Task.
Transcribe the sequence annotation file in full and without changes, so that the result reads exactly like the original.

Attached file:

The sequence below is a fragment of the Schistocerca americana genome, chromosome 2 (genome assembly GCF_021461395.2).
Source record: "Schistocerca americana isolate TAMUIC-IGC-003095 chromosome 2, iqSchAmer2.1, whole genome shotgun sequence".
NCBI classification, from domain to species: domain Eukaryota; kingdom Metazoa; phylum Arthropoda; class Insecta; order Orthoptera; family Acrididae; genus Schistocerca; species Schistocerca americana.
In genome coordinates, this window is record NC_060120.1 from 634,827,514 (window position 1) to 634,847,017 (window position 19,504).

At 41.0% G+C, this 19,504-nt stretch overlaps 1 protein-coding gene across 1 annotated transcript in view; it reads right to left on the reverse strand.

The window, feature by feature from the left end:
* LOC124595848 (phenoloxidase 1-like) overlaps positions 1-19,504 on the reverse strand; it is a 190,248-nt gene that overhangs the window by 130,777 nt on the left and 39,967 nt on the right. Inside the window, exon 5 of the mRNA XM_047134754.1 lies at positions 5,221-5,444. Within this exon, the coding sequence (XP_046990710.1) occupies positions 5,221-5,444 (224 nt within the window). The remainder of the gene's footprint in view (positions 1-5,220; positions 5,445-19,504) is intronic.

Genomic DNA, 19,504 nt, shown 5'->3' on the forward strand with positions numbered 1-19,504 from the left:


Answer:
The sequence below is a fragment of the Schistocerca americana genome, chromosome 2 (genome assembly GCF_021461395.2).
Source record: "Schistocerca americana isolate TAMUIC-IGC-003095 chromosome 2, iqSchAmer2.1, whole genome shotgun sequence".
NCBI classification, from domain to species: domain Eukaryota; kingdom Metazoa; phylum Arthropoda; class Insecta; order Orthoptera; family Acrididae; genus Schistocerca; species Schistocerca americana.
In genome coordinates, this window is record NC_060120.1 from 634,827,514 (window position 1) to 634,847,017 (window position 19,504).

At 41.0% G+C, this 19,504-nt stretch overlaps 1 protein-coding gene across 1 annotated transcript in view; it reads right to left on the reverse strand.

The window, feature by feature from the left end:
* LOC124595848 (phenoloxidase 1-like) overlaps positions 1-19,504 on the reverse strand; it is a 190,248-nt gene that overhangs the window by 130,777 nt on the left and 39,967 nt on the right. Inside the window, exon 5 of the mRNA XM_047134754.1 lies at positions 5,221-5,444. Within this exon, the coding sequence (XP_046990710.1) occupies positions 5,221-5,444 (224 nt within the window). The remainder of the gene's footprint in view (positions 1-5,220; positions 5,445-19,504) is intronic.

Genomic DNA, 19,504 nt, shown 5'->3' on the forward strand with positions numbered 1-19,504 from the left: